We went out last night to a trendy wine and tapas bar. Being a trendy wine and tapas bar there were many “hipsters” around. As I the evening progressed, I noticed something.
They all seemed uncomfortable.
Not uncomfortable as if their clothes were itchy or they didn’t like the way their seat felt, they looked awkward, nervous, finicky, glancing around, avoiding eye contact – uncomfortable.
Man and woman over there on the patio, deeply involved with whatever they needed to study on their MacBooks. Faces down, fingers hunting, glowing faces protected behind the aluminum shield with the apple shaped logo.
Younger couple at the table in front of us, initially excited about the band, now cramming their faces into their smartphones, not even reacting to the band struggling to tell jokes.
People standing in line at the bar, not acknowledging when the bartender asks what they want, struggling to make a decision, muffled conversations about previous bad food choices, no smiles, no “Excuse me,” just shuffling feet guided by eyes on the floor.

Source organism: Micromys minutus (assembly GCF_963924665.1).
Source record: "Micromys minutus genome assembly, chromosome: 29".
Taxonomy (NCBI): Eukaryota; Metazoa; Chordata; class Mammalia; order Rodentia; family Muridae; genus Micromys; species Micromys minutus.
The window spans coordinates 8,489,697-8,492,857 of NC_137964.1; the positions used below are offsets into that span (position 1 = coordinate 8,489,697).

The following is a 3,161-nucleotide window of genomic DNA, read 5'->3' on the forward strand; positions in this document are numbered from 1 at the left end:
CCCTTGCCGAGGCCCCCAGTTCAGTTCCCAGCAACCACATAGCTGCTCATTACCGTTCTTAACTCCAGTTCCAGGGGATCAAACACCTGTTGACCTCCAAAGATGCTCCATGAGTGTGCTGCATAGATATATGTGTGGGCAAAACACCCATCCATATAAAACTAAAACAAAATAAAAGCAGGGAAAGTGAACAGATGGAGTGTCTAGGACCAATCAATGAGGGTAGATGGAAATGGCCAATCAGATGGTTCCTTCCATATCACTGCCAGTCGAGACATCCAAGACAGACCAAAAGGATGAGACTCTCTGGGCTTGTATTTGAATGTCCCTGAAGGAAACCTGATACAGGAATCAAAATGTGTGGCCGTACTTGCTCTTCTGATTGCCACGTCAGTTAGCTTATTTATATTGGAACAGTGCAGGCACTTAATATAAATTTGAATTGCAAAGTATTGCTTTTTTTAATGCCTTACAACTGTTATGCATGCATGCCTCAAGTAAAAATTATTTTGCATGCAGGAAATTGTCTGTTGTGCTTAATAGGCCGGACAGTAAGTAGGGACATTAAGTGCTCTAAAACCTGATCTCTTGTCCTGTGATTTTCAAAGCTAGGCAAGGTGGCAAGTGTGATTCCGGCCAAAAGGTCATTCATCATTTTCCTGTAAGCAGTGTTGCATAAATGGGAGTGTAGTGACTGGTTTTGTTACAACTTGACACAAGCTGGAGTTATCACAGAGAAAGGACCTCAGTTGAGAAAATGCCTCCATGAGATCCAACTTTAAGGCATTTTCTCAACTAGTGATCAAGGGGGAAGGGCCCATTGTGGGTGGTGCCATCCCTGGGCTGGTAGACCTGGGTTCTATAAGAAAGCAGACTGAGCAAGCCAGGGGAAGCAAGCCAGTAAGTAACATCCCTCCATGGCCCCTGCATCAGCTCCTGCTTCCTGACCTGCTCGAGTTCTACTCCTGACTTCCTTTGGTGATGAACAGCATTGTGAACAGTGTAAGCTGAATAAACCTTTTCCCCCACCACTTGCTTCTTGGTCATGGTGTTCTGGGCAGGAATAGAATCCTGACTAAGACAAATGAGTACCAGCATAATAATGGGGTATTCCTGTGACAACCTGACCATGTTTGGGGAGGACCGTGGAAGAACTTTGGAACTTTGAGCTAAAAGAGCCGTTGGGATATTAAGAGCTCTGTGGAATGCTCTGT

Every one of those people are liberal. I know they are. I heard the conversations about the vegan burger patties and working for non-profits.
And I realized something.
These people are not comfortable with who they are. Their identity is incredibly fragile. That’s why they cannot associate or accept anyone who opposes their worldview, they are afraid it would shatter theirs. In order for them to maintain their identity, they must surround themselves only with others who share their beliefs.
Being in a public place where they might be exposed to alternative viewpoints is horrifying. That’s why they flit from the door to the bar to the table. Entirely engaged with their group, no outward eye contact, no confident greeting of the stranger behind them in line.
Only once an unknown is defined as “friendly” will they engage in conversation. I was surprised by how pronounced this characteristic was.
What a shame to be uncomfortable in your own skin.